Many of our readers get out into the countryside with their dogs. In this piece, Pedigree examines the nutrients your dog needs to perform on the hill.
Whether you’re exploring vast valleys and wild woodlands in the countryside or a bracing seaside walk along picturesque coastal paths, your dog is the ideal walking companion.
With a variety of dog-friendly walks across the UK, you and your four-legged friend can explore some fantastic landscapes.
Before you set off, though, you need to ensure that your dog is fuelled with all the right nutrients.
Pedigree reviews the four cornerstones of an active dog diet.
A balanced diet for your dog
Effortless enthusiasm is every dog’s birthright – and a great diet will give your dog the energy he or she needs to support a healthy lifestyle.
Dogs gain the widest range of benefits through a diet of dry food, wet food, treats and dental care.
Pedigree recommends that your dog’s main meals consist of 50 per cent dry food and 50 per cent wet food, which will give your dog different health benefits, tastes and textures.
Additionally, 10 per cent of a dog’s diet can consist of table snacks or doggy treats by Pedigree – to help satisfy their hunger throughout an active day.
Your dog’s diet needs to provide all of the essential nutrients in the right amounts, but what types of food should you be looking out for? Here are the four cornerstones of great doggy nutrition.
A third of a dog’s protein intake is used to keep his or her skin and coat in peak condition, and half of your dog’s body mass is muscle built from protein in the food.
Protein is an essential nutrient used by the body for growth and maintenance. So whether you have a Doberman or a Chihuahua, protein is key for maintaining muscle and glowing looks.
Protein’s a great source of energy. It’s used not only for building new muscle tissue, but also for repairing damaged tissues in the body.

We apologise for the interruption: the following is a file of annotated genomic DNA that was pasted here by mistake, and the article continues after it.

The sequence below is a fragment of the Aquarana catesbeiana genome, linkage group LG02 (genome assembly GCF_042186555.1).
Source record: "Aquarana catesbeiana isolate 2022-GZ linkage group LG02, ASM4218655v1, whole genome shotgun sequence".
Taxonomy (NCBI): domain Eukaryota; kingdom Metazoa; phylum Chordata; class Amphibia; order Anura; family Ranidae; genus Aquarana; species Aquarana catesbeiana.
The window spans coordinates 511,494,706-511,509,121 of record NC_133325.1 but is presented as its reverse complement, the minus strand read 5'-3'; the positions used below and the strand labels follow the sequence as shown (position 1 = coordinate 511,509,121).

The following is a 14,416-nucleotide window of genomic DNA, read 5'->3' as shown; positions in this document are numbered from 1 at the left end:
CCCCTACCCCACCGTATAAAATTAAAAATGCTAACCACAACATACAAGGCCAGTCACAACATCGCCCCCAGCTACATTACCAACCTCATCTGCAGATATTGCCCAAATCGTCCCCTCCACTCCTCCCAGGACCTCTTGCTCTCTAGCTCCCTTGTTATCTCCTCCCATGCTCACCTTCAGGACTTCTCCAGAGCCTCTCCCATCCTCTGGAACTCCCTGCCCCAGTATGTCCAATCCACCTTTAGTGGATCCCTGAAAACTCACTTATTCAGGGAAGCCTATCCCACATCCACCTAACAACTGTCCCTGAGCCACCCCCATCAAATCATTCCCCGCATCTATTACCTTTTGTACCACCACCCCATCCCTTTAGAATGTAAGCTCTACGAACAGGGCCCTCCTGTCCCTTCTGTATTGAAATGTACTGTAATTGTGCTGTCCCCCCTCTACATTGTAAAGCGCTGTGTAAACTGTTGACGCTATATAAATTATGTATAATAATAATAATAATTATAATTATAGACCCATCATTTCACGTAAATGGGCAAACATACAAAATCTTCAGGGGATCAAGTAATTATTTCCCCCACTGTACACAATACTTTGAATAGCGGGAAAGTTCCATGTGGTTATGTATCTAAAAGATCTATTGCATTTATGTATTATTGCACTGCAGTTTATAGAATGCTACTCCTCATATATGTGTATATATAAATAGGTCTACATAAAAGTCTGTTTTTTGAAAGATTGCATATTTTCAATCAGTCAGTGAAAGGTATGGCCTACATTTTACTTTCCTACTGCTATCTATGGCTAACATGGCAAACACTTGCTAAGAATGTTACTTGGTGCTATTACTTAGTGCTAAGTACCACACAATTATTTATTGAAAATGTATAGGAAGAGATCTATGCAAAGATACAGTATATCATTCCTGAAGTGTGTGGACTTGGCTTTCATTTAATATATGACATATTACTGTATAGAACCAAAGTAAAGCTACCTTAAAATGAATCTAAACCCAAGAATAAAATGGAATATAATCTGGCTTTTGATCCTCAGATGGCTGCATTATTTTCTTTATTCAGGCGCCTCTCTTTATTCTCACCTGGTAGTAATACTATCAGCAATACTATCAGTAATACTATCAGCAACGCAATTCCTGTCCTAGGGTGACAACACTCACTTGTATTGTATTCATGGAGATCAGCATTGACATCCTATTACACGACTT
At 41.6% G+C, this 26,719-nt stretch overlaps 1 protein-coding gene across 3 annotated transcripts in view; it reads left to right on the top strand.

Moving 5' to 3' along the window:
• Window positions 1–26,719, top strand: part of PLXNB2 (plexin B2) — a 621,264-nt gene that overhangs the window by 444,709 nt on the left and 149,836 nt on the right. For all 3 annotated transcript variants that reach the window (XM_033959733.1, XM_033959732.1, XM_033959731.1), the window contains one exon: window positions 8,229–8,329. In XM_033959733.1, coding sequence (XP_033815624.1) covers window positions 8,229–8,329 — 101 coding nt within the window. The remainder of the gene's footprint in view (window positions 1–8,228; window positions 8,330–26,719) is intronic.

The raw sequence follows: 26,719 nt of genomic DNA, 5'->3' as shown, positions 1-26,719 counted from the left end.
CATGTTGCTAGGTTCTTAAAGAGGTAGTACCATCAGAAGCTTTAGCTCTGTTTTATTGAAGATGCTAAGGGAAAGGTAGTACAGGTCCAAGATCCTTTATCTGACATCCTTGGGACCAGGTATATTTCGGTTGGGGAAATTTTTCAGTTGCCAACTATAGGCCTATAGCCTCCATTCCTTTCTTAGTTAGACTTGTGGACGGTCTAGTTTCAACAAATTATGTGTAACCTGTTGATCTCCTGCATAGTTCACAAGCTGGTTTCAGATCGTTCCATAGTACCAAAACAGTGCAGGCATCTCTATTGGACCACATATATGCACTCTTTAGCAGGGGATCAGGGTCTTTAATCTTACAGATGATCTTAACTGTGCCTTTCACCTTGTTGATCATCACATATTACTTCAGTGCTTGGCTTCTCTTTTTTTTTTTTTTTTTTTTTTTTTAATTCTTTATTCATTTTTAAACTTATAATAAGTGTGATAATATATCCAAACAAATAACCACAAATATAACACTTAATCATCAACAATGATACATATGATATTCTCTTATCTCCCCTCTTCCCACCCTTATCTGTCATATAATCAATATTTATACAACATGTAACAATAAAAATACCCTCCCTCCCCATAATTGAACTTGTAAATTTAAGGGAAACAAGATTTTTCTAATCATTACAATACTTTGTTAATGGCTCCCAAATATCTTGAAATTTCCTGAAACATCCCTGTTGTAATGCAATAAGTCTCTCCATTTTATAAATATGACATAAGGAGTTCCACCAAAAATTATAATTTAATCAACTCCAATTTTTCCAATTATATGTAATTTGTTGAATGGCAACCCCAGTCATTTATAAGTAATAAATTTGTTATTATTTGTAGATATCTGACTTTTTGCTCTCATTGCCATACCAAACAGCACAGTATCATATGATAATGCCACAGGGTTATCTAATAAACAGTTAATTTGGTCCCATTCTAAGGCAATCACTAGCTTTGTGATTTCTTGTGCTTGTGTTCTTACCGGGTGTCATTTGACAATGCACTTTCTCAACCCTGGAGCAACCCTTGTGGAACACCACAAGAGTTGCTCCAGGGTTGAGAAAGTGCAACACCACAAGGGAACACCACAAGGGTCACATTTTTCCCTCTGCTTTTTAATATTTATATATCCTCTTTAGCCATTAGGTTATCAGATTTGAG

Fat is another important source of energy in a dog’s diet and it makes food highly palatable. Per gram, fat has about twice as much energy as protein and carbohydrates and is a source of essential fatty acids.
Fats also help boost your dog’s brainpower and are necessary for the normal development and function of body cells, muscles, nerves, and body tissues.
Although not an essential nutrient for dogs, carbohydrate and fibre are useful in their diet – they are a source of energy and they can help maintain blood sugar levels.
Fibre is a type of carbohydrate that can be useful for digestive health and increasing dietary bulk, which helps to optimise the time it takes food to pass through the dog’s digestive system for optimum absorption of nutrients from the food.
4. Vitamins and minerals
Finally, vitamins and minerals are another important component that ensures a complete and balanced diet for your dog.
Vitamins and minerals such as calcium, iron, and magnesium are essential nutrients in every dog’s diet.
Omega 3 helps keep your dog fit for life, while vitamins help maintain his or her natural defences and minerals including calcium help give your dog strong bones.
In addition to a healthy diet that includes all four cornerstones of nutrition, make sure your four-legged friend always has a fresh supply of water. You’ll rarely be far from water in the British hills; pack a water bowl and extra water if necessary.
With a complete diet that includes all the nutrients your dog requires, you and your four-legged friend will be ready to embark on a new outdoor adventure.
If you have any concerns about your dog’s diet, visit Pedigree’s dog nutrition page and consult with your local vet.
This is a sponsored post from Pedigree.
Don’t miss our skills guide to walking with your dog in the August 2017 issue of The Great Outdoors, in shops now. We take you through responsible access, walking near livestock, doggy cuisine, staying safe, essential gear, and useful tips for enjoying your walks together.